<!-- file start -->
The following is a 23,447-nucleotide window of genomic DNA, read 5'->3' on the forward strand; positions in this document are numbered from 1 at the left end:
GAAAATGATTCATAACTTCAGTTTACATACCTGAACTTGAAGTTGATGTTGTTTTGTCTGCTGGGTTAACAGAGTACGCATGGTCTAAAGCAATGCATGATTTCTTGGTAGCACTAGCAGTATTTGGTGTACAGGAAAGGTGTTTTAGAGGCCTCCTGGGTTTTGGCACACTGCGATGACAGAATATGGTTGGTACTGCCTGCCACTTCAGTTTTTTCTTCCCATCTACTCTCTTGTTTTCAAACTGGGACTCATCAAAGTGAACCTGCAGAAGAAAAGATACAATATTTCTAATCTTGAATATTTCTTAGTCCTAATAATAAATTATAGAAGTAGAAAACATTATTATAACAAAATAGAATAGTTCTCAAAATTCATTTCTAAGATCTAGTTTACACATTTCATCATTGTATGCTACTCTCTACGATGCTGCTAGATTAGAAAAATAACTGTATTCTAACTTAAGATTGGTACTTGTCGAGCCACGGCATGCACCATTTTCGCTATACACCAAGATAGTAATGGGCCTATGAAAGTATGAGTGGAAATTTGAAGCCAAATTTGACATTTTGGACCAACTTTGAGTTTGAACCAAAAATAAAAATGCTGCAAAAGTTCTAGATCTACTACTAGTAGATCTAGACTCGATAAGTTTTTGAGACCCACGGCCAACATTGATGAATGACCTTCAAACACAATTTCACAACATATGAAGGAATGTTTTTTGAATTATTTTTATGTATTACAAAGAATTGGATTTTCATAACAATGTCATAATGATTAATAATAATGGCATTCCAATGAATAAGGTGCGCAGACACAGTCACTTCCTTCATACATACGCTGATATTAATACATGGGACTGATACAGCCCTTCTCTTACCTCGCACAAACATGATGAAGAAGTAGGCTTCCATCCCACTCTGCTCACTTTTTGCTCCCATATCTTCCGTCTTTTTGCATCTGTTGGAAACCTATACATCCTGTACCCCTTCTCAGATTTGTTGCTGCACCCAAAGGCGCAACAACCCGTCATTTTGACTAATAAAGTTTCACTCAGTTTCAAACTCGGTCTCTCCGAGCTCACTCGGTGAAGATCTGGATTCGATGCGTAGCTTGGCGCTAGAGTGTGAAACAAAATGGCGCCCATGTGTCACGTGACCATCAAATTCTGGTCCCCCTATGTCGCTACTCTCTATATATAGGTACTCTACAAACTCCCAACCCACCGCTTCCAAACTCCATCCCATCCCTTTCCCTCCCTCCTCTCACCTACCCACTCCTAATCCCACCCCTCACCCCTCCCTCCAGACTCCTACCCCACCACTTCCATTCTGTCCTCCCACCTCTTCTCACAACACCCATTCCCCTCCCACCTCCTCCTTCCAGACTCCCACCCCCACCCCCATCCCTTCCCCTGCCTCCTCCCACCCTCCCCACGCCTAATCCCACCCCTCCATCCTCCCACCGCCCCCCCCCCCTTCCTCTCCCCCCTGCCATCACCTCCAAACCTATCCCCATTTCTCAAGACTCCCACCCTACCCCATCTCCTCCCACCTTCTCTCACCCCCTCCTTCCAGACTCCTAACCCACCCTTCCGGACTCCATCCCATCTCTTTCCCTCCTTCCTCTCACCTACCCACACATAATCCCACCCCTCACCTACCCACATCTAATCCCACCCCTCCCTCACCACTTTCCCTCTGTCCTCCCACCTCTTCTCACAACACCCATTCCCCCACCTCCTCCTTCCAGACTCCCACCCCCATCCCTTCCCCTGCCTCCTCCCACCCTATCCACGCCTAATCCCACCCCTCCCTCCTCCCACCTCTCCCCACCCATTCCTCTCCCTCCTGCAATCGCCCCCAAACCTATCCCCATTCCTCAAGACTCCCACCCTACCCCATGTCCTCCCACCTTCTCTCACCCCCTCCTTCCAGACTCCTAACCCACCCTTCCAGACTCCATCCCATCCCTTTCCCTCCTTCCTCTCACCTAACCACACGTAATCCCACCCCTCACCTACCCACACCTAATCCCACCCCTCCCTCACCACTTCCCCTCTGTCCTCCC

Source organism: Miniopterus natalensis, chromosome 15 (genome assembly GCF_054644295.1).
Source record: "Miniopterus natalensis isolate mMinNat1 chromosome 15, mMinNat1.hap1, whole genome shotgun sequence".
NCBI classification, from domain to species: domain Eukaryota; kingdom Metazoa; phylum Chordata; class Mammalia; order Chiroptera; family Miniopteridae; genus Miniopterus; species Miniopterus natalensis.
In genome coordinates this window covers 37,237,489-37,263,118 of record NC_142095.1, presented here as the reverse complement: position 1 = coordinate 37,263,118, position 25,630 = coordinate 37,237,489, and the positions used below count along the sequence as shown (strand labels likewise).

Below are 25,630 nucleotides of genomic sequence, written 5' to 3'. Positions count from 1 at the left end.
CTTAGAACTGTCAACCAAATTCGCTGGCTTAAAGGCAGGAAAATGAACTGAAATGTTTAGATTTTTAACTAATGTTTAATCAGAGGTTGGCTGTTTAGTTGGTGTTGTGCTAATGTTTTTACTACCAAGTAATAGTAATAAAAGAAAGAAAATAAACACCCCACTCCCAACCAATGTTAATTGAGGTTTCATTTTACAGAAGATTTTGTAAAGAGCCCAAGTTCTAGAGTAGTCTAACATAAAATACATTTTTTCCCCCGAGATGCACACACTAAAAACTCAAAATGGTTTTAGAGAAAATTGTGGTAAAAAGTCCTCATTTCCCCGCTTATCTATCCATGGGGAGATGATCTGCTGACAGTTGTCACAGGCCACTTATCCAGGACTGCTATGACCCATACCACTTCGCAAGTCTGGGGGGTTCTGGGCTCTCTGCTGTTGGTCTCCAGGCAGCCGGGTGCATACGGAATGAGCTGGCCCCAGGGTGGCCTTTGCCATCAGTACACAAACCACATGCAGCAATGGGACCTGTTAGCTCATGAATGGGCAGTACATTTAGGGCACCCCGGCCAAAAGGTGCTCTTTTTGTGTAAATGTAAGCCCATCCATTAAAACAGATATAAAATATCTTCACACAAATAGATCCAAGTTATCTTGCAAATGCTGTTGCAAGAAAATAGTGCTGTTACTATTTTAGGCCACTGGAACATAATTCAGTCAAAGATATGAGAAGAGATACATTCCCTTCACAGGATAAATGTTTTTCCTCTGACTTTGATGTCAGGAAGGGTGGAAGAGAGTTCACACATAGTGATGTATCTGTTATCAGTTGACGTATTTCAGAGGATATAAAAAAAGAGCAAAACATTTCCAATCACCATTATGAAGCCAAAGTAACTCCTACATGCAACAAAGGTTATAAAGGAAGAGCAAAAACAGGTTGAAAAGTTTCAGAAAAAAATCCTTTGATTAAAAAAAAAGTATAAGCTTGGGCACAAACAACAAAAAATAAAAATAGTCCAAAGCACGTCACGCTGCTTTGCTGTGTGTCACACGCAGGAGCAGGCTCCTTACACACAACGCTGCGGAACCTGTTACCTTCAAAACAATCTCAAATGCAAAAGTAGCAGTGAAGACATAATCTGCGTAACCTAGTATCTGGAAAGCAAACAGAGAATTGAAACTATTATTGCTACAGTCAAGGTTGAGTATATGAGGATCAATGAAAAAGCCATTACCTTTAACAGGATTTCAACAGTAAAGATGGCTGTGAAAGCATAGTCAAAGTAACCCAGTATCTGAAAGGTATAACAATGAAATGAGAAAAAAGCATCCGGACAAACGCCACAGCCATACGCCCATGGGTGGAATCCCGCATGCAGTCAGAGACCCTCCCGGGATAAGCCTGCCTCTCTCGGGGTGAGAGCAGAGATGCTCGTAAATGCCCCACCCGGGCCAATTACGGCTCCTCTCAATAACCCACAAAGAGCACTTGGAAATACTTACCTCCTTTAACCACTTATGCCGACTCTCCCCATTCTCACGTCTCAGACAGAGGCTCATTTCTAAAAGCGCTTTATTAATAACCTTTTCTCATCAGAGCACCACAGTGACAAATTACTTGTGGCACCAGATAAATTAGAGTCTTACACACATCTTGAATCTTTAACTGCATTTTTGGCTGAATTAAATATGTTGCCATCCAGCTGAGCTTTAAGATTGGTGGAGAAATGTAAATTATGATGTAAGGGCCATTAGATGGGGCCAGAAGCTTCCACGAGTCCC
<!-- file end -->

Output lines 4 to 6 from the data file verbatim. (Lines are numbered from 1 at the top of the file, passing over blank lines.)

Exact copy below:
Source record: "Miniopterus natalensis isolate mMinNat1 chromosome 15, mMinNat1.hap1, whole genome shotgun sequence".
NCBI classification, from domain to species: domain Eukaryota; kingdom Metazoa; phylum Chordata; class Mammalia; order Chiroptera; family Miniopteridae; genus Miniopterus; species Miniopterus natalensis.
In genome coordinates this window covers 37,237,489-37,263,118 of record NC_142095.1, presented here as the reverse complement: position 1 = coordinate 37,263,118, position 25,630 = coordinate 37,237,489, and the positions used below count along the sequence as shown (strand labels likewise).